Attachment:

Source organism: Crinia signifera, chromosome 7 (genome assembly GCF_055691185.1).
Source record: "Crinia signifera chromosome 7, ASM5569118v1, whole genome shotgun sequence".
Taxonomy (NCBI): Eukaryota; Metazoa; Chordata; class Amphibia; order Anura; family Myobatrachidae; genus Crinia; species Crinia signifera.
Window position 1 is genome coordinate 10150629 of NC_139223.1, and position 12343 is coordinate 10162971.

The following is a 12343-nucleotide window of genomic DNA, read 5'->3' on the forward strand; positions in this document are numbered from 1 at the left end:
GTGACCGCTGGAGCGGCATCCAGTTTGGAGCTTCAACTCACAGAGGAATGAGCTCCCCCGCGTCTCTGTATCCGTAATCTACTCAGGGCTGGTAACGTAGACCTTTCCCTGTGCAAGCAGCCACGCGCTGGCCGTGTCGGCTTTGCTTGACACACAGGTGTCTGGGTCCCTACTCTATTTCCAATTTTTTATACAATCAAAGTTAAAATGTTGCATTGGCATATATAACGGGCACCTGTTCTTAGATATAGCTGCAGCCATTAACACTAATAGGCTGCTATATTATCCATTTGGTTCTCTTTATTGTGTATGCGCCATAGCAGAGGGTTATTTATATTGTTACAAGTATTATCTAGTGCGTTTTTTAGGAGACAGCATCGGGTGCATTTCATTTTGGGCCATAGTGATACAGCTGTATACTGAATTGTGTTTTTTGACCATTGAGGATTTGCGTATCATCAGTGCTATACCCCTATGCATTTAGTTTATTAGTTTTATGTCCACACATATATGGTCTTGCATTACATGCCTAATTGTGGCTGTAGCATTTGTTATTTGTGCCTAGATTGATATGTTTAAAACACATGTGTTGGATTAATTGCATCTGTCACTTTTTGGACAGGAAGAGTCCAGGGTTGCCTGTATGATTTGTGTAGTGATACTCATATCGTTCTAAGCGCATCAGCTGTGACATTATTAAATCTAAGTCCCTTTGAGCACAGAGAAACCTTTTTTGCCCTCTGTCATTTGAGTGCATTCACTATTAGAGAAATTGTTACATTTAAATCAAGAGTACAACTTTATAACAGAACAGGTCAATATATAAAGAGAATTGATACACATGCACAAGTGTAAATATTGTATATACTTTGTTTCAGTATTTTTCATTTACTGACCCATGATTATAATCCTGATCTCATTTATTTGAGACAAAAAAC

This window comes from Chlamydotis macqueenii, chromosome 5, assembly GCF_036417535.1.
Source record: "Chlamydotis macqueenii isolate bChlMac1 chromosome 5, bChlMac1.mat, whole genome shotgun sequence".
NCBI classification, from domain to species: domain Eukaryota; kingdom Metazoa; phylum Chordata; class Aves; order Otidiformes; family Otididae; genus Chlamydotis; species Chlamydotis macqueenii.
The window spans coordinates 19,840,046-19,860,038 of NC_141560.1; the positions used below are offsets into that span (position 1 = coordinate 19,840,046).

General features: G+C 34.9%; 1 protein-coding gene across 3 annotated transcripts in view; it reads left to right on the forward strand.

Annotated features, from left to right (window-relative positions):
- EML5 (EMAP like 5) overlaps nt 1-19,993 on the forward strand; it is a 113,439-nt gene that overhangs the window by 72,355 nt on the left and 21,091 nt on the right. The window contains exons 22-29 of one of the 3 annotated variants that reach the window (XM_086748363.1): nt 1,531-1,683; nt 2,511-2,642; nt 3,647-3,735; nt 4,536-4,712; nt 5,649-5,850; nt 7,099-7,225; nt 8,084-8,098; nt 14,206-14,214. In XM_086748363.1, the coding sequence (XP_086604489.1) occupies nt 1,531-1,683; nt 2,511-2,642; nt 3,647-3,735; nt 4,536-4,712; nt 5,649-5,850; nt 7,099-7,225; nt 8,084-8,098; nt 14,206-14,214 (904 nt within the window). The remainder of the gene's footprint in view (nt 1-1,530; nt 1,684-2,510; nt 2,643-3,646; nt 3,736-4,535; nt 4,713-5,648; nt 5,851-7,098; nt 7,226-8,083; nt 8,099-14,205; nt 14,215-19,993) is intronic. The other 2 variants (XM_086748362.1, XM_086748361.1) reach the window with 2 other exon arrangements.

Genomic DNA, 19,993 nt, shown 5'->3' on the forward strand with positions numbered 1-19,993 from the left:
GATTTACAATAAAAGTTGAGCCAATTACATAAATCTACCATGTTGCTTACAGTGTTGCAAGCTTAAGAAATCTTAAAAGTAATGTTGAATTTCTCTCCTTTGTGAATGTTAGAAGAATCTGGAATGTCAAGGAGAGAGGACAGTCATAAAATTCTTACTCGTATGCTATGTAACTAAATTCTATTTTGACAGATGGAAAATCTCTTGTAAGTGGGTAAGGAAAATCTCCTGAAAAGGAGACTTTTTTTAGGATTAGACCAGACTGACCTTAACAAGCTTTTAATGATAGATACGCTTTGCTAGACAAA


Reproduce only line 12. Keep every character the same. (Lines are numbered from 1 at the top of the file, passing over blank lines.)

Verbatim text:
Annotated features, from left to right (window-relative positions):